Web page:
The Colors of Downtown Houston

This past weekend, we went to the Via Colori festival in downtown Houston. Apparently this was the third year the festival had been held though it's the first that comes to mind. Held in other cities like Scottsdale, AZ and Columbus, OH...

The festival will showcase more than 175 artists who will create original masterpieces on the street in a pastel medium. From creation to completion, festival-goers will be able to watch as artists turn asphalt into art. Food, beverages, entertainment and children’s activities will round out this spectacular fall weekend in Sam Houston Park and the surrounding streets of Bagby and Allen Parkway.

It was a gorgeous sunny day with highs in the 60s so just walking around Houston while viewing some amazing work was truly enjoyable. The festival runs for one more day and is sure to return in 2009. Below are a handful of shots from the event...

Treasure Trove of Travel Photos

By now, you've probably heard the news that Google is hosting the Life Magazine photo archive online... over ten million images of every historic subject you can imagine. It's fascinating stuff and a terrible time waster if you want to really dig.

Give then purpose of this site, I thought it would be cool to post some tourist and travel related images.

TWA Stewardess in 1933
American tourist and his guide in Paris, 1957
Cafe patrons in Buenos Aires in 1961
Tourists visiting ancient ruins in Greece in 1959

Musicians entertain travelers in Mexico City Airport in 1958


Hello Kirchner

Seems to me like porteƱos have elevated the use of stencils for graffiti to a whole new level. From still-scarred areas of the microcentro to the buzzing streets of Palermo Viejo, you're likely to come across all kinds of random stencils. Many, if not most, are of a political nature, while others are just odd or amusing. This stencil plays Hello Kitty off nicely with (at the time) Nestor Kirchner. Turned out to be a relatively timeless design now that pension-hungry Kristina is in power. The other stencil was located on a bank building in the microcentro - site of some of the fiercest rioting during the Argentine crisis.


Exotic Food Options in Houston

How about some food updates for Houston?

Let's start with some bad news - one of my favorite Houston restaurants, Bice, is no more. According to My Table's web page, the upscale Italian restaurant restaurant recently closed. I saw this confirmed on the B4-U-EAT web page, as well. Not sure if the economy is to blame or a somewhat poor location. Either way, it's a loss for Houston's dining scene.

Now... let's talk about places that are definitely open. The first is Himalaya... a Pakistani restaurant located at 6652 Southwest Freeway, on the northwest corner of the intersection with Hillcroft. The food at Himalaya is wonderful - so flavorful, abundant and reasonably priced. The family-run restaurant offers a wide selection of dishes. Kaiser and his wife are always willing to provide insight on what to order. The last time I went, I ordered goat keema (he described it as being like goat chili) and daal fry. So many delicious complex flavors and quite a bit of fire, to boot. The special is usually a safe bet and offers a taste of different flavors. I've ordered mutton before, as well, and it was out of this world. Now, should you choose to eat there, the atmosphere can be a bit lacking but, let's face it, atmosphere is not why one goes there. It is all about the food. For more on Himalaya, a 2005 Robb Walsh review in the Houston Press provides more insight.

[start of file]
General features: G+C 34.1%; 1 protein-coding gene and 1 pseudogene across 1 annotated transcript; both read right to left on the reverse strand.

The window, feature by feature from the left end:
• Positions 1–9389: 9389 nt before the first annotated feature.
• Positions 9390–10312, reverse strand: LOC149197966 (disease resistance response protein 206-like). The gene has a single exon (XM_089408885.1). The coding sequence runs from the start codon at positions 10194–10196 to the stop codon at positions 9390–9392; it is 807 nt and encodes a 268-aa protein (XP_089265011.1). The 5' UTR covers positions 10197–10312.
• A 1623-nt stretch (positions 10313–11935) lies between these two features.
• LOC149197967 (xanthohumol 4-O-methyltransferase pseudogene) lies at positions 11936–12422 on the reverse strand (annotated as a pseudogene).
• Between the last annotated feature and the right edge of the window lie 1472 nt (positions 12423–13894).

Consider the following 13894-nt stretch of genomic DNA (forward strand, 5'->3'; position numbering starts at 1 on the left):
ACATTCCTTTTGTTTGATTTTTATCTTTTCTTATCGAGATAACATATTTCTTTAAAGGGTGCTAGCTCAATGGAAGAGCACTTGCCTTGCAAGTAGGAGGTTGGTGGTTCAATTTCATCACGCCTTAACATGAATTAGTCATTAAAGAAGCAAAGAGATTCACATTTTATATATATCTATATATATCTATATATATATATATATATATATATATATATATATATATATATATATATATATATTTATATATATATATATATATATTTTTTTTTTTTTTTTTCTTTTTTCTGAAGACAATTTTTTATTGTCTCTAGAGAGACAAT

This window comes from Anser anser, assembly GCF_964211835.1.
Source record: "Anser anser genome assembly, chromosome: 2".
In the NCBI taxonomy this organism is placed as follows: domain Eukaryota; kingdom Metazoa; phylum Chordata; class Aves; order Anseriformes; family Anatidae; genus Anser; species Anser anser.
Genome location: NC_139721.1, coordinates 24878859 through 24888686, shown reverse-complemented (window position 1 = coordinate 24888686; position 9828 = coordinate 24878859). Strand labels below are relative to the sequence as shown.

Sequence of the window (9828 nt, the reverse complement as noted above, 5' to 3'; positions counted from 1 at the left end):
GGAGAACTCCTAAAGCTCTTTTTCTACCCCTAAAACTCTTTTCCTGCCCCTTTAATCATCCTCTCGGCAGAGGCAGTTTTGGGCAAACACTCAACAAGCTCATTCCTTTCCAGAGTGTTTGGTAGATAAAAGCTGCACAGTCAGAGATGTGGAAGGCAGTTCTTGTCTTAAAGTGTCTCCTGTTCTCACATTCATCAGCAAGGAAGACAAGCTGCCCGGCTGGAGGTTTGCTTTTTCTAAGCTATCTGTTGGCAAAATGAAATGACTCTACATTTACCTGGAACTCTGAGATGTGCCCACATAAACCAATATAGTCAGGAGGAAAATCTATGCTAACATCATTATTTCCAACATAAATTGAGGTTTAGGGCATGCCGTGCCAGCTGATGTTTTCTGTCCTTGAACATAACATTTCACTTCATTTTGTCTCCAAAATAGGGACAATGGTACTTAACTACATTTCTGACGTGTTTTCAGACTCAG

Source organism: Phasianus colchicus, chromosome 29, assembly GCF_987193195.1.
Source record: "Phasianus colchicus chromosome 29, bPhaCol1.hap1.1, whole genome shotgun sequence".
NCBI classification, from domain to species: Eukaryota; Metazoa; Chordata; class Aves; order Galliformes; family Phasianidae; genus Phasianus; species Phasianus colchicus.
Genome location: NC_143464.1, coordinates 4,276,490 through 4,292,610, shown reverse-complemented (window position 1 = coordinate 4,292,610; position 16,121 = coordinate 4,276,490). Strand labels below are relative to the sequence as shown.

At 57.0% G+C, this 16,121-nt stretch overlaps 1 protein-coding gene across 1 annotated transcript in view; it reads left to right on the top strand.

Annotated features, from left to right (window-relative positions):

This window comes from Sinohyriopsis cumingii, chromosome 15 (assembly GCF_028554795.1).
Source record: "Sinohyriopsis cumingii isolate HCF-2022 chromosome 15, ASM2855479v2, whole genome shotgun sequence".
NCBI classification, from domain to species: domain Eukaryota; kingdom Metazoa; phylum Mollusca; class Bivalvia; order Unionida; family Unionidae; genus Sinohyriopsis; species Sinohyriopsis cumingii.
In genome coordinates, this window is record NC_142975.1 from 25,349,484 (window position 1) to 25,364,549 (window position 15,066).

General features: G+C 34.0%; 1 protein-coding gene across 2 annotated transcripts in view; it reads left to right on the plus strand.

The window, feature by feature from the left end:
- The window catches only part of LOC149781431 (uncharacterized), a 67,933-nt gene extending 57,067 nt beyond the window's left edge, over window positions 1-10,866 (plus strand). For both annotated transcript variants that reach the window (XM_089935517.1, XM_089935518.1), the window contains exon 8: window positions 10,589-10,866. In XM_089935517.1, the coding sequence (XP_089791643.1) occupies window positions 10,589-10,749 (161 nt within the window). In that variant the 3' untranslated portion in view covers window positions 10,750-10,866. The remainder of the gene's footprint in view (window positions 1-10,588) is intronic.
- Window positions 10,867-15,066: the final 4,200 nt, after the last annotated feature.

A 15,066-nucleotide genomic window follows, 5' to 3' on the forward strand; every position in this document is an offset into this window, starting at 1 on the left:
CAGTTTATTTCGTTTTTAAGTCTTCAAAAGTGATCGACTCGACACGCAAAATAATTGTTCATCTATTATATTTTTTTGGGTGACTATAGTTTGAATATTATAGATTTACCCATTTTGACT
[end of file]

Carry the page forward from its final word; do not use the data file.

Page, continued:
Since we're talking ethnic food, let's talk about Phoenicia Specialty Foods at 12141 Westheimer. What can I say about this place? If you like Mediterranean food, Phoenicia is heaven. I still can't believe I haven't mentioned this place before. I thought of it earlier today after nibbling on a date filled maamoul (a cookie filled with date paste).

So... how can I describe it? In many respects, Phoenicia is like a typical grocery store - produce, a butcher, bakery, deli, etc. The thing is, you'll find products you would never run across in your typical Kroger. How about a butcher that offers kakta kabobs or soujouk links? Or a bakery that offers delicacies you would typically find in a Lebanese pastry shop? And a deli that has 6 different types of fresh feta cheeses from Greece, Cyprus and Bulgaria as well as homemade marinated string cheese like you might find at a Bosnian restaurant. Of course, you'll have an endless selection of packaged goods, aisles of exotic sweets and even a counter where one can buy various tobacco products to be used in a hookah.

If you're a foodie or just curious about new cuisine, I would just suggest you go check it out and enjoy walking around and taking in the place. I guarantee you'll find something of interest. Check out some pictures of Phoenicia on the she eats blog.


Italy - Always a Cell Phone at Hand

This scene cracked me up when I fist saw it because it was so Italian. That is, in Italy, everyone has a fascination with cell phones... the country has one incidence of cell phone usage on the globe with articles even noting that adolescents often have multiple cell phones. As early as 1999, there were more cell phones in use in Italy than landlines... similar to cell-phone crazed Finland. It could be because landlines are ridiculously expensive in Italy. When I call my aunt in Rome, she's always in a rush to get off since calls are metered, like traditional cell phone plans. Anyway, watching this scene unfold in Villa Celimontana in April 2008 had us laughing. So normal to Italians but so typical, too. Certainly the children and the pony are unfazed.